The Brickyard of the Triple Crown: INDY 500 Oval
The Indy 500 is one of the most prestigious races in the motorsport world. The four-cornered track is in a small town called Speedway, Indiana and hence the name of the track is Indianapolis Motor Speedway. Starting from the milk bottle to the brick strips at the two ends of the circuit, the Indy 500 has a lot of history and traditions embedded in it. It is held over the Memorial Day weekend and has a lot of larger-than-life feature performances which lead to the mammoth race of 200 laps. That’s right, the Indy 500 has the term 500 because the distance covered over the 200 lap race amounts to 500 miles in total. The Indianapolis Motor Speedway also happens to be the largest motorsport facility in the world.
A Brief Recap of the Indy 500
The Indy 500 race started in 1911 when Carl Fisher thought of selling tickets for the informal race held between car manufacturers in the town of Speedway. The town had been named Speedway because the roads were upgraded for the cars to be used instead of horses. The track initially was just gravel and mud. It was upgraded to bricks in 1911 and was further upgraded to asphalt in 1961. A three-foot wide stip of brick still remains on the start and finish lines of the track to pay homage to the track’s origins, which the triumphant teams kiss after winning the challenging race. And the tradition was started with Dale Jarret kissing the bricks after winning the 1996 Indy 500.
In other motorsports, we see drivers popping champagne bottles to celebrate their victories. But, the Indy 500 is different. When a driver wins the Indy 500, he or she is given a bottle of milk to celebrate and they even give their milk preferences before the race — this year, Juan Pablo Montoya asked for chocolate milk if he won! This tradition started in 1936 when Louis Meyer won the race and asked for a bottle of buttermilk.
The trophy of the Indy 500 is one of the most bizarre looking trophies in the motorsport world. It consists of the 3D faces of every driver that has won the race embedded onto the cup. Furthermore, it also has a nude man on the top waving the checkered flag.
The least famous crown
The Indy 500 circuit is part of the ‘triple crown’ of the motorsport world which also includes winning the Monaco GP and the 24 hours of Le Mans. Only Graham Hill has been able to achieve it since 1966. Since then, every driver has dreamt at least once of achieving that title. This race is not only physically demanding but 200 laps means that it saps the life out of the mind as well. Drivers pull over 4Gs in the corners and have to drive inches away from the walls out of corners to get the best racing line! The average speed of the cars in race spec is around 257kmph (160mph) and rises to 370kmph (230mph) in qualifying spec or while drafting. Perhaps these stats can put the 'boring' or 'dull' argument of the Indy 500 to rest!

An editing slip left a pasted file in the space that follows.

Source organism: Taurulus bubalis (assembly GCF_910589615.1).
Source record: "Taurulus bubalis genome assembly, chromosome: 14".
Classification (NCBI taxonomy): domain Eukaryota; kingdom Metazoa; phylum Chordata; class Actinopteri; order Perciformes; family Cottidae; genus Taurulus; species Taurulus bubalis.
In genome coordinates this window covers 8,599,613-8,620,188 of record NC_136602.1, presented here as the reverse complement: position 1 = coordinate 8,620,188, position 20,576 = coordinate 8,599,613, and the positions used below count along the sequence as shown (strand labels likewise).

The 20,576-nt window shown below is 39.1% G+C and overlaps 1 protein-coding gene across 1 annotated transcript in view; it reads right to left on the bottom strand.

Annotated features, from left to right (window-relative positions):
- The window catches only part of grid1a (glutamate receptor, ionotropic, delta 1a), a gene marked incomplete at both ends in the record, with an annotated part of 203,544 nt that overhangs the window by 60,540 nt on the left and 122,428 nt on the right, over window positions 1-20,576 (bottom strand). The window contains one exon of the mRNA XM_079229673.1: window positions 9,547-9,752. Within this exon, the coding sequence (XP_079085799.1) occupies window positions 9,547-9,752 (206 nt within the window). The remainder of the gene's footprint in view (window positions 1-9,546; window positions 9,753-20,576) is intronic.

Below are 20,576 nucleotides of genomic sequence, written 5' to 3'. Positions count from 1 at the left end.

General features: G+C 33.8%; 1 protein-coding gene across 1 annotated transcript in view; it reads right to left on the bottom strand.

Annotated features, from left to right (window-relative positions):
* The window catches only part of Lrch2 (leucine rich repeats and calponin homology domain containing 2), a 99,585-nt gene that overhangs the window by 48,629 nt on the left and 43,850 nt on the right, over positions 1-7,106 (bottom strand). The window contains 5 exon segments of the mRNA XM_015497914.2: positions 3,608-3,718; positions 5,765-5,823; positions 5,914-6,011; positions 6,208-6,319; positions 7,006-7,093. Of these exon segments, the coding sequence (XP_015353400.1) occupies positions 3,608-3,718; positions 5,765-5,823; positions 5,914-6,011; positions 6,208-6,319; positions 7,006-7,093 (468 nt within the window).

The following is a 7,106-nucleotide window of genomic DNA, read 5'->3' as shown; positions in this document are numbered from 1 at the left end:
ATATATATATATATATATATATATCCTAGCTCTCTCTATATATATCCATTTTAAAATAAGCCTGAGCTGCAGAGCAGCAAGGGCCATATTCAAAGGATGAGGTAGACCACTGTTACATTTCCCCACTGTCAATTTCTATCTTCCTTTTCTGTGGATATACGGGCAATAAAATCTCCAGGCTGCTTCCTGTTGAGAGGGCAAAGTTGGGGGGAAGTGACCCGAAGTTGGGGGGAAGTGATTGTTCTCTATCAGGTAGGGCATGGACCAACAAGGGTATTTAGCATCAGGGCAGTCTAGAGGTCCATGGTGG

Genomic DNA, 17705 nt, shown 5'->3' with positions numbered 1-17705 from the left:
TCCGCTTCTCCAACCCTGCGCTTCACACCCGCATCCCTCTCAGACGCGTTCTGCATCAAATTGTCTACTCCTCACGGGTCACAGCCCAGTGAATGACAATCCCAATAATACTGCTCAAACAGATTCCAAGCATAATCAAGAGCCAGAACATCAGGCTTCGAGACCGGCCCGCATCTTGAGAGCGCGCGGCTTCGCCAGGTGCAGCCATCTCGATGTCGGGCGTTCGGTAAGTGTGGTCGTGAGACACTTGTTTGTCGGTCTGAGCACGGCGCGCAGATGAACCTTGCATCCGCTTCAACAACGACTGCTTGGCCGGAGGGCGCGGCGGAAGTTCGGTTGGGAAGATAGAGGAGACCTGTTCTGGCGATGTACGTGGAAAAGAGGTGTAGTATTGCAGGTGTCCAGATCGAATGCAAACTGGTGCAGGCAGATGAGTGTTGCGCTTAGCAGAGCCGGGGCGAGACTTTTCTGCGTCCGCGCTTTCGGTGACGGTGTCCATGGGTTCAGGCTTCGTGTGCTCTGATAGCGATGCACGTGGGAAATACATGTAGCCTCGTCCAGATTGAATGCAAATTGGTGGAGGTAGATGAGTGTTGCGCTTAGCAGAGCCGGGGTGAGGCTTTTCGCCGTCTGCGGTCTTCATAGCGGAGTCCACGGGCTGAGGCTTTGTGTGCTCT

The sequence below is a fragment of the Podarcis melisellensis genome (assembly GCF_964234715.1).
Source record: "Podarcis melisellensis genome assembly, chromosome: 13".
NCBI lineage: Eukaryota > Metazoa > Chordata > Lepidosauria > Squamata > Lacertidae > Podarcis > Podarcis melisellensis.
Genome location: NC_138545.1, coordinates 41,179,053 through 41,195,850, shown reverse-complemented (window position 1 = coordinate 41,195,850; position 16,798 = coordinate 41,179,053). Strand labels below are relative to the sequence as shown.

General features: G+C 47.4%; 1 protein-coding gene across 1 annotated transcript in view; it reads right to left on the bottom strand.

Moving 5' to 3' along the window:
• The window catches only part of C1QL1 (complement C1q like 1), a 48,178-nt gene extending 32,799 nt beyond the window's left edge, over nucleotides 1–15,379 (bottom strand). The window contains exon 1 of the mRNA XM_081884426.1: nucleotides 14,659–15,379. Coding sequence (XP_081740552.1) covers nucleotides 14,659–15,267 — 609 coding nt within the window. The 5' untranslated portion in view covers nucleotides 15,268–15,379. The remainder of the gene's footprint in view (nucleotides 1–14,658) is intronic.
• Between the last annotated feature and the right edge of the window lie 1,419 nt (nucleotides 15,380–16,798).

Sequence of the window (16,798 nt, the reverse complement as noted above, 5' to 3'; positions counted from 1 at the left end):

The Indy 500 is not like any race week that we observe in other disciplines of motorsport. This is more of a festive event. First, they start with extensive practice sessions where the drivers and the engineers get a feel of the track and do the necessary settings to their four-wheeled monsters. This is followed by a two-day qualifying round. The fastest average speed over four laps decides the position of a driver on the starting grid.
The qualifying round is followed by another practice session where the drivers and engineers get yet another chance to tweak with the car’s settings, unlike Formula 1 and other motorsports that apply Parc Ferme rules after qualifying. Then finally, comes the race. The race begins with the pack forming up in sets of threes, holding a certain speed and then gunning it as they cross the start line, also known as a rolling start. Unlike the almost 20-strong pit crews in F1, in Indy there are only six people allowed to change the tyres and refuel the cars.
Fun Fact: The race generally starts with the iconic “Gentlemen, start your engines.” But that changes to “Ladies and gentlemen, start your engines,” when there is a female driver on track. This first happened in 1977 when Janet Guthrie raced the Indy 500!
Indy 500 vs F1
Most Formula 1 fans have looked towards the Indy 500 track and failed to understand the difficulty of it. Criticisms are that Formula 1 tracks are more about tricky corners and cornering speeds but in the case of Indy, there are only four ‘corners’. But this doesn’t stop Formula 1 drivers from coming and testing their skills on this legendary race track! Famous names like Emerson Fittipaldi, Graham Hill and Fernando Alonso have come and showed their skills to the American crowd! The cars are open-wheeled single seaters, and they do resemble Formula 1 cars but with far simpler aero and a full-on windshield instead of the halo. There are four engine manufacturers in Formula 1 which are Mercedes, Ferrari, Honda and Renault. Whereas, Indy has two, Chevrolet and Honda. Their engine specifications are different as well. Formula 1 has been running a hybrid technology engine since 2014. A general Formula 1 engine is a 1.6 litre V6 which is mated to a complex electric powertrain and the hybrid system produces around 1000bhp. Indy 500 on the other hand, has standardised a 2.2 litre twin-turbocharged V6 which generates an output between 550-700bhp depending on the amount of boost used. In 2023, Indy will change to a bigger 2.4 litre KERS engine hybrid system which will generate around 900bhp.
The Indy 500 is truly one of the biggest spectacles of the motorsport world. Our Indian motorsport fans can or rather, should give a fair chance to this legendary racetrack to see why it captures the hearts of millions of Americans for that one time in a year! From the quirky events between sessions to paying respects to the soldiers serving in the army, the Indianapolis 500 is like nothing else in the world of motorsport!